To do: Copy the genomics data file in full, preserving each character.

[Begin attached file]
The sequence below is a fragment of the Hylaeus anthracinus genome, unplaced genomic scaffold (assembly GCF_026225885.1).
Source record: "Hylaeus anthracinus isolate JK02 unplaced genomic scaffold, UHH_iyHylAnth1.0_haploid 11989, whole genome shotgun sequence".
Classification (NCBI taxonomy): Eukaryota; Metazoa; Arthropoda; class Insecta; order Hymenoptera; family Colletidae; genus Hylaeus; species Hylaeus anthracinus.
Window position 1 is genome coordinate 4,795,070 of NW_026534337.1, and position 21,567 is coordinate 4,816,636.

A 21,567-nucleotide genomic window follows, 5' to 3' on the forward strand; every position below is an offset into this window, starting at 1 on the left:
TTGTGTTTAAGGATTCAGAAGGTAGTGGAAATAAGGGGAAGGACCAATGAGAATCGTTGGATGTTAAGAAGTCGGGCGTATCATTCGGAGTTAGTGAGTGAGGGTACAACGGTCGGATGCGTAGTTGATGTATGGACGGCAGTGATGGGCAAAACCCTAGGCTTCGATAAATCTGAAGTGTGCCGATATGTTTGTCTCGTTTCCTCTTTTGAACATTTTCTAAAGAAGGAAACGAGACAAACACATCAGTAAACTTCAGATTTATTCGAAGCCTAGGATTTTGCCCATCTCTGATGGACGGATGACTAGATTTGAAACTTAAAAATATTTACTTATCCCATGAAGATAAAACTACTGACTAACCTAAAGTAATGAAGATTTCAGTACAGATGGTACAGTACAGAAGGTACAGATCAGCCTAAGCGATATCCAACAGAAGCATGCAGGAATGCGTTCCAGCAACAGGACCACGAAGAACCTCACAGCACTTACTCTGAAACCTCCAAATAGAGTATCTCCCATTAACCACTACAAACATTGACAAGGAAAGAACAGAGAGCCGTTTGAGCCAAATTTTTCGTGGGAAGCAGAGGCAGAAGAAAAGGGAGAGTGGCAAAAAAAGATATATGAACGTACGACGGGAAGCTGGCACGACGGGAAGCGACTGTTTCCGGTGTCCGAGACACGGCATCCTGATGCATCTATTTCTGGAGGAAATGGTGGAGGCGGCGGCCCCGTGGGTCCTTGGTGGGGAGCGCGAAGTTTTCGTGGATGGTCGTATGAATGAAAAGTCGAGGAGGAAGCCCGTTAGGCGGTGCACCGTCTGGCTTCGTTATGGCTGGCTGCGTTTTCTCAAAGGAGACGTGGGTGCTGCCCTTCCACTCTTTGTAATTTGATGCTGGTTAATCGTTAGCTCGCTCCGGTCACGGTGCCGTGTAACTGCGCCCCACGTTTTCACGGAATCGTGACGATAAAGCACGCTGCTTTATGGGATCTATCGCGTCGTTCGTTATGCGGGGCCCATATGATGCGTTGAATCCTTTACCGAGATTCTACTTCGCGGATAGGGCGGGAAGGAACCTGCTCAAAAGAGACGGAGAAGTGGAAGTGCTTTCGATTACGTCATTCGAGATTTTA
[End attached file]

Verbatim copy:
The sequence below is a fragment of the Hylaeus anthracinus genome, unplaced genomic scaffold (assembly GCF_026225885.1).
Source record: "Hylaeus anthracinus isolate JK02 unplaced genomic scaffold, UHH_iyHylAnth1.0_haploid 11989, whole genome shotgun sequence".
Classification (NCBI taxonomy): Eukaryota; Metazoa; Arthropoda; class Insecta; order Hymenoptera; family Colletidae; genus Hylaeus; species Hylaeus anthracinus.
Window position 1 is genome coordinate 4,795,070 of NW_026534337.1, and position 21,567 is coordinate 4,816,636.

A 21,567-nucleotide genomic window follows, 5' to 3' on the forward strand; every position below is an offset into this window, starting at 1 on the left:
TTGTGTTTAAGGATTCAGAAGGTAGTGGAAATAAGGGGAAGGACCAATGAGAATCGTTGGATGTTAAGAAGTCGGGCGTATCATTCGGAGTTAGTGAGTGAGGGTACAACGGTCGGATGCGTAGTTGATGTATGGACGGCAGTGATGGGCAAAACCCTAGGCTTCGATAAATCTGAAGTGTGCCGATATGTTTGTCTCGTTTCCTCTTTTGAACATTTTCTAAAGAAGGAAACGAGACAAACACATCAGTAAACTTCAGATTTATTCGAAGCCTAGGATTTTGCCCATCTCTGATGGACGGATGACTAGATTTGAAACTTAAAAATATTTACTTATCCCATGAAGATAAAACTACTGACTAACCTAAAGTAATGAAGATTTCAGTACAGATGGTACAGTACAGAAGGTACAGATCAGCCTAAGCGATATCCAACAGAAGCATGCAGGAATGCGTTCCAGCAACAGGACCACGAAGAACCTCACAGCACTTACTCTGAAACCTCCAAATAGAGTATCTCCCATTAACCACTACAAACATTGACAAGGAAAGAACAGAGAGCCGTTTGAGCCAAATTTTTCGTGGGAAGCAGAGGCAGAAGAAAAGGGAGAGTGGCAAAAAAAGATATATGAACGTACGACGGGAAGCTGGCACGACGGGAAGCGACTGTTTCCGGTGTCCGAGACACGGCATCCTGATGCATCTATTTCTGGAGGAAATGGTGGAGGCGGCGGCCCCGTGGGTCCTTGGTGGGGAGCGCGAAGTTTTCGTGGATGGTCGTATGAATGAAAAGTCGAGGAGGAAGCCCGTTAGGCGGTGCACCGTCTGGCTTCGTTATGGCTGGCTGCGTTTTCTCAAAGGAGACGTGGGTGCTGCCCTTCCACTCTTTGTAATTTGATGCTGGTTAATCGTTAGCTCGCTCCGGTCACGGTGCCGTGTAACTGCGCCCCACGTTTTCACGGAATCGTGACGATAAAGCACGCTGCTTTATGGGATCTATCGCGTCGTTCGTTATGCGGGGCCCATATGATGCGTTGAATCCTTTACCGAGATTCTACTTCGCGGATAGGGCGGGAAGGAACCTGCTCAAAAGAGACGGAGAAGTGGAAGTGCTTTCGATTACGTCATTCGAGATTTTA